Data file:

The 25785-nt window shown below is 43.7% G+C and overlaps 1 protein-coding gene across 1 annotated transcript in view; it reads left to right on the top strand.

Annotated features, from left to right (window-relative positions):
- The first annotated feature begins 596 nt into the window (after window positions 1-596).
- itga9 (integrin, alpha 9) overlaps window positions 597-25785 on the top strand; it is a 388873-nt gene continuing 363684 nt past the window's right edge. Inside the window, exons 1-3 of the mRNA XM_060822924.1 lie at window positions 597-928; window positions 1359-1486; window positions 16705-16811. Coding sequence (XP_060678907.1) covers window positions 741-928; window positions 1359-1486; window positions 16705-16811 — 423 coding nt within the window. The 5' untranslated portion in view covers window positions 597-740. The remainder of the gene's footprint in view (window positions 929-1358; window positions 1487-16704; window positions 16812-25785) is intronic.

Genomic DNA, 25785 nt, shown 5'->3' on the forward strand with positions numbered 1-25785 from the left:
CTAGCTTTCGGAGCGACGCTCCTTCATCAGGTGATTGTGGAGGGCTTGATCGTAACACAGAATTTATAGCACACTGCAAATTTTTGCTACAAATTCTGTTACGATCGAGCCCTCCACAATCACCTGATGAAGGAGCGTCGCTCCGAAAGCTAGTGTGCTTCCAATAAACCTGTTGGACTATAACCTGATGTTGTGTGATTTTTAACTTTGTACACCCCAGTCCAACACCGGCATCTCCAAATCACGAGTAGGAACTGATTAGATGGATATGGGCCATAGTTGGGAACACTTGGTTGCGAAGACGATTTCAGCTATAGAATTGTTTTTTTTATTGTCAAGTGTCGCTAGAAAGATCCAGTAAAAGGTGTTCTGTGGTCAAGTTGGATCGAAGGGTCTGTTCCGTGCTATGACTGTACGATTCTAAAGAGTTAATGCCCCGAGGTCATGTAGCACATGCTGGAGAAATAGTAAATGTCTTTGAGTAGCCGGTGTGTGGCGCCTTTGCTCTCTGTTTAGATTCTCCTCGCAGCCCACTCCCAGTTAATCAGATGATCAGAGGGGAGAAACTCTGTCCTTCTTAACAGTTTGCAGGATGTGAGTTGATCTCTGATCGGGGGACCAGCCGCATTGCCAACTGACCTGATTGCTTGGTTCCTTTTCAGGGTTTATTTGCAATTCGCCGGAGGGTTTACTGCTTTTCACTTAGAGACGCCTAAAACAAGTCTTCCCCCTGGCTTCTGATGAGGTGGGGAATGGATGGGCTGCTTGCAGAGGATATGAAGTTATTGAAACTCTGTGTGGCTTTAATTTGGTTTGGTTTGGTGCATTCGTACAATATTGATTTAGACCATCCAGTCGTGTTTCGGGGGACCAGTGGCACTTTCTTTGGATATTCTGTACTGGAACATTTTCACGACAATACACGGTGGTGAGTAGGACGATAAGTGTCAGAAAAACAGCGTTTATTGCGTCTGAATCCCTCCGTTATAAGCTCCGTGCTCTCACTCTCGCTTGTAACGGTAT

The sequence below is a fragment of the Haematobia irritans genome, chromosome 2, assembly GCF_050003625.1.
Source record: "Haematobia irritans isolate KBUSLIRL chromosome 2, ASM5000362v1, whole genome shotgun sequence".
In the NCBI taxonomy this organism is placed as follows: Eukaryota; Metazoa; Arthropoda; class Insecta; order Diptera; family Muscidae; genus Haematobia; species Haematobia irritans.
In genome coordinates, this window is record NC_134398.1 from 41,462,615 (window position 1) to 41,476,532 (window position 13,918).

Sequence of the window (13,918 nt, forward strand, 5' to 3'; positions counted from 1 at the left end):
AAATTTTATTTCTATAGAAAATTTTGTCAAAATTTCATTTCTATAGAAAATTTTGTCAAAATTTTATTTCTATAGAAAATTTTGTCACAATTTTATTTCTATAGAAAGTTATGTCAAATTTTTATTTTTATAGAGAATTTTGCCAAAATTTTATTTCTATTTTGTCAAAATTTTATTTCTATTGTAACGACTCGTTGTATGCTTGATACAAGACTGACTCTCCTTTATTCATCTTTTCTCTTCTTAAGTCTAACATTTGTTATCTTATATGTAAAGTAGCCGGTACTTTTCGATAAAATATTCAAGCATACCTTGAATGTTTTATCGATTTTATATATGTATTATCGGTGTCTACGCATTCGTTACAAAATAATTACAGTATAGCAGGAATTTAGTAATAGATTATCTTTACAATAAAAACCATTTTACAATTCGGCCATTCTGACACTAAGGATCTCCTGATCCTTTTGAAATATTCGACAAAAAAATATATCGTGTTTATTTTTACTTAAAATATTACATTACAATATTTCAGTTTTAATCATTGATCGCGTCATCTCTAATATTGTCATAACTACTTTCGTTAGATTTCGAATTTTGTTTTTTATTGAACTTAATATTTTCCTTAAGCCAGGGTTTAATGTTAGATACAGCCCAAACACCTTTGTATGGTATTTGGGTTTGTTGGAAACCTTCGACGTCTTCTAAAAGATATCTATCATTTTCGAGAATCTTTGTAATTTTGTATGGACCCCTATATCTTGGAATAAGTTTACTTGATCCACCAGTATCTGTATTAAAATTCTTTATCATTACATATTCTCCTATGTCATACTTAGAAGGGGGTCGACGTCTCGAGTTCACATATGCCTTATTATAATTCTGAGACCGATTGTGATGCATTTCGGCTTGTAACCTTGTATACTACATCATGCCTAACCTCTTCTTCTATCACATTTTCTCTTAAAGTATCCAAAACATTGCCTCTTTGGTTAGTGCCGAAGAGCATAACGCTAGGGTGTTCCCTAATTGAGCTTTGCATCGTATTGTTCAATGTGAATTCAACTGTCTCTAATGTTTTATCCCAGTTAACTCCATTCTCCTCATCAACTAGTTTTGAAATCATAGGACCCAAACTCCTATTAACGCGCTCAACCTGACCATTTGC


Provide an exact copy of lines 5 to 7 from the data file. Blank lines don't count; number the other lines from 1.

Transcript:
Genomic DNA, 25785 nt, shown 5'->3' on the forward strand with positions numbered 1-25785 from the left:
CTAGCTTTCGGAGCGACGCTCCTTCATCAGGTGATTGTGGAGGGCTTGATCGTAACACAGAATTTATAGCACACTGCAAATTTTTGCTACAAATTCTGTTACGATCGAGCCCTCCACAATCACCTGATGAAGGAGCGTCGCTCCGAAAGCTAGTGTGCTTCCAATAAACCTGTTGGACTATAACCTGATGTTGTGTGATTTTTAACTTTGTACACCCCAGTCCAACACCGGCATCTCCAAATCACGAGTAGGAACTGATTAGATGGATATGGGCCATAGTTGGGAACACTTGGTTGCGAAGACGATTTCAGCTATAGAATTGTTTTTTTTATTGTCAAGTGTCGCTAGAAAGATCCAGTAAAAGGTGTTCTGTGGTCAAGTTGGATCGAAGGGTCTGTTCCGTGCTATGACTGTACGATTCTAAAGAGTTAATGCCCCGAGGTCATGTAGCACATGCTGGAGAAATAGTAAATGTCTTTGAGTAGCCGGTGTGTGGCGCCTTTGCTCTCTGTTTAGATTCTCCTCGCAGCCCACTCCCAGTTAATCAGATGATCAGAGGGGAGAAACTCTGTCCTTCTTAACAGTTTGCAGGATGTGAGTTGATCTCTGATCGGGGGACCAGCCGCATTGCCAACTGACCTGATTGCTTGGTTCCTTTTCAGGGTTTATTTGCAATTCGCCGGAGGGTTTACTGCTTTTCACTTAGAGACGCCTAAAACAAGTCTTCCCCCTGGCTTCTGATGAGGTGGGGAATGGATGGGCTGCTTGCAGAGGATATGAAGTTATTGAAACTCTGTGTGGCTTTAATTTGGTTTGGTTTGGTGCATTCGTACAATATTGATTTAGACCATCCAGTCGTGTTTCGGGGGACCAGTGGCACTTTCTTTGGATATTCTGTACTGGAACATTTTCACGACAATACACGGTGGTGAGTAGGACGATAAGTGTCAGAAAAACAGCGTTTATTGCGTCTGAATCCCTCCGTTATAAGCTCCGTGCTCTCACTCTCGCTTGTAACGGTAT

The sequence below is a fragment of the Haematobia irritans genome, chromosome 2, assembly GCF_050003625.1.